Diana Lynn Snodgrass Olive
Growing up as the oldest daughter of a career U.S. Marine, Diana was raised in diverse setttings. While both born at Camp LeJeune NC and graduating from LeJeune High School she lived in various locations including Germany and Okinawa. With her father serving tours in Viet Nam, she learned responsibility from an early age as she worked part-time and helped care for her three younger siblings. Diana was active in student organizations and was a cheerleader at LeJeune High School from which she graduated in 1977. As a first-generation college student, she began college at ECU on a USAF ROTC scholarship but health issues medically disqualified her prior to graduation. As her family provided only limited financial support due to three children still at home, Diana worked at multiple jobs throughout college to cover expenses – working at times up to 36 hours per week at jobs including library assistant, biscuit maker at Hardee’s, and nursing assistant. Despite her heavy work load she maintained strong grades and graduated within four years.
Her primary professional love was critical care nursing. She worked in the critical care units at both Pitt County Memorial Hospital and Miami Valley Hospital in Dayton OH, completing the requirements for the CCRN certification. She served as the civilian critical care nurse educator at USAF medical center Wright-Patterson Air Force Base.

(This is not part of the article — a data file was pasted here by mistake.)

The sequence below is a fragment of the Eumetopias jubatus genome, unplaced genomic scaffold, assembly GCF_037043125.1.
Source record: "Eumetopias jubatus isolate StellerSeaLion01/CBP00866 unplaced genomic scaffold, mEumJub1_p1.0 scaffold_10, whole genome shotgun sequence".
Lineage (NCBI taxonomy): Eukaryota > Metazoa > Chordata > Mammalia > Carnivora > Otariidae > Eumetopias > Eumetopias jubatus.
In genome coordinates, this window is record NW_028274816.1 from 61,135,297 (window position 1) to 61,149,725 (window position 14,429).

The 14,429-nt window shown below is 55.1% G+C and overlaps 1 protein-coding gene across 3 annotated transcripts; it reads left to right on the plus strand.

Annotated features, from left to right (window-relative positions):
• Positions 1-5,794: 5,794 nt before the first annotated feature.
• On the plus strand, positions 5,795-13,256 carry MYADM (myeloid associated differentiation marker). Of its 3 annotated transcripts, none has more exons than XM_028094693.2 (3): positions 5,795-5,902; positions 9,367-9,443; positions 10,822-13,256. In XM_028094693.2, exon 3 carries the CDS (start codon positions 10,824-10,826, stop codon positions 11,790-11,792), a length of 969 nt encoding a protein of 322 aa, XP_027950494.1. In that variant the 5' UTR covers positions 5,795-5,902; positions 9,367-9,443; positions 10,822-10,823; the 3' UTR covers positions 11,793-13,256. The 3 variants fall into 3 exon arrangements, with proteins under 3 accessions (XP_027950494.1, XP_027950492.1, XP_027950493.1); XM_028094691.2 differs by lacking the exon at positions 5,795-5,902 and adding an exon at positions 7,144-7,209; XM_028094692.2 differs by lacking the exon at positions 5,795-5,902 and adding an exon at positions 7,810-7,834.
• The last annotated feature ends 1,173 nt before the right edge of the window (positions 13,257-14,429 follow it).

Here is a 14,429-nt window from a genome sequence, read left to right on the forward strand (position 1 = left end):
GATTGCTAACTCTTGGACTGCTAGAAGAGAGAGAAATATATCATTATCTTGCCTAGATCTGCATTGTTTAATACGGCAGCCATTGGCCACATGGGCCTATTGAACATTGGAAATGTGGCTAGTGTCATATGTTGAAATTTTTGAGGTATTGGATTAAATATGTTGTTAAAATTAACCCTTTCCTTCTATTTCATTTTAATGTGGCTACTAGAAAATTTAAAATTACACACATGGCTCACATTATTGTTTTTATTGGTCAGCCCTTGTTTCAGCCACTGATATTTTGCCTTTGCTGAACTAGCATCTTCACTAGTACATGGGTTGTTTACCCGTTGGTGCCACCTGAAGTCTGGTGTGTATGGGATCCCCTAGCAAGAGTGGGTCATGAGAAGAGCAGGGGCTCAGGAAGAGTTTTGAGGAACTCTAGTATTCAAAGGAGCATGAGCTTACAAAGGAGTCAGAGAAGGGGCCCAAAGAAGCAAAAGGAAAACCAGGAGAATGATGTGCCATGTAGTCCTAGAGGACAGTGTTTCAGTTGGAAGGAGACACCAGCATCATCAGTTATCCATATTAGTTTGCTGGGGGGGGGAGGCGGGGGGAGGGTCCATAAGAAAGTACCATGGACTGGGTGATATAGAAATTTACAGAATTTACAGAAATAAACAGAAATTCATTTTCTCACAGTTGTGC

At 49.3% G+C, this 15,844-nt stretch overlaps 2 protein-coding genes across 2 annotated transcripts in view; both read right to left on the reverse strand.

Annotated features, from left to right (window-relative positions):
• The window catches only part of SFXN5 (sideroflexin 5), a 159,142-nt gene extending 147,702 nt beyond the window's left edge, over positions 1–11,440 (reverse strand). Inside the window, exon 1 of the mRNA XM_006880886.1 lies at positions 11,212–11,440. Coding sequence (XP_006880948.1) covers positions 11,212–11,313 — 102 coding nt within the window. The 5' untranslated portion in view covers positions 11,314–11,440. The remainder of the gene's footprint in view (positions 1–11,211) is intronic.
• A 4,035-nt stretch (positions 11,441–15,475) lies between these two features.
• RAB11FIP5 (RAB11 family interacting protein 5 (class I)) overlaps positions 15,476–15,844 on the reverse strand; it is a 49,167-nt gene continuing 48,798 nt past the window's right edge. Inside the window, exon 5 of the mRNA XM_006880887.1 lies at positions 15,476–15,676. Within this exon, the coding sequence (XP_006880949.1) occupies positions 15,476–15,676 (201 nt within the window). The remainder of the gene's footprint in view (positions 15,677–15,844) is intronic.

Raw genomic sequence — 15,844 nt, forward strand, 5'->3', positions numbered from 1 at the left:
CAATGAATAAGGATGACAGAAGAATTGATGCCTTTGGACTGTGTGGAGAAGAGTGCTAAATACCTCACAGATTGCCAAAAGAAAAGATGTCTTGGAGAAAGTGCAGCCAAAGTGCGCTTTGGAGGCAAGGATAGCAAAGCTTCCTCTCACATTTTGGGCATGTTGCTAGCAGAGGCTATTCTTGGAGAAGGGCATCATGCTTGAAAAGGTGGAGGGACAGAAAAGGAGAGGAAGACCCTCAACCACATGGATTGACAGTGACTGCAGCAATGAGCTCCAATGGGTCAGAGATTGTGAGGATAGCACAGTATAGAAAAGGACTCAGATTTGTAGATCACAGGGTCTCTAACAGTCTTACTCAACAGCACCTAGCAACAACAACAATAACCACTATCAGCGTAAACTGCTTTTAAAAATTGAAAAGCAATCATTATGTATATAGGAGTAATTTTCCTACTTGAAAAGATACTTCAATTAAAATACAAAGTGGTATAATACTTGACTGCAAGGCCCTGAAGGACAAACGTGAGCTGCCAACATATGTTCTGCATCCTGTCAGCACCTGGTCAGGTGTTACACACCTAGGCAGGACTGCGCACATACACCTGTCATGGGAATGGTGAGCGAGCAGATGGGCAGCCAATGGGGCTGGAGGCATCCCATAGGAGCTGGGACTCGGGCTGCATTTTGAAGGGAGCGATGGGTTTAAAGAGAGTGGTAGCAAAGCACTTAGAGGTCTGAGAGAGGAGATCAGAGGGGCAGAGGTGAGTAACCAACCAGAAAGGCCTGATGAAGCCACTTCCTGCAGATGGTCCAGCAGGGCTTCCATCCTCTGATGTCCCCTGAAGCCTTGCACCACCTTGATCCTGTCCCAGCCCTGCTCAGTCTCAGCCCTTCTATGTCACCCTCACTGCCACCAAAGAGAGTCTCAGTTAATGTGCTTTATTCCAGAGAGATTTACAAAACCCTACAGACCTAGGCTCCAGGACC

After adopting her second child she took time off from nursing to focus on raising her two daughters. She served as a community volunteer in multiple capacities including PTA president, choral parent’s association secretary, Sunday School teacher, Vacation Bible School Director, and volunteer Christian camp nurse. While her brother was serving with the US Army in Iraq she organized Project Iraqi Smiles to collect and ship hundreds of pounds of items for US. Troops to distribute to local children.
Aside from her deep Christian faith, her other interests included gardening, collecting Russian nesting dolls, scrapbooking, writing, and the arts in general.
She returned to nursing for a brief time as a part-time clinical trials nurse but failing health precluded further employment. Nonetheless she provided volunteer nursing care to friends and family members in both end of life and post-operative recovery settings. Despite extreme health challenges she never lost her love for nursing, her commitment to helping others or her zest for life.
The Diana Snodgrass Olive Memorial Scholarship was established in 2010 in her memory to assist nursing students in reducing the need to work while students. This merit-based scholarship was created to support full-time or part-time students of ECU College of Nursing, with a preference in undergraduate students with financial need.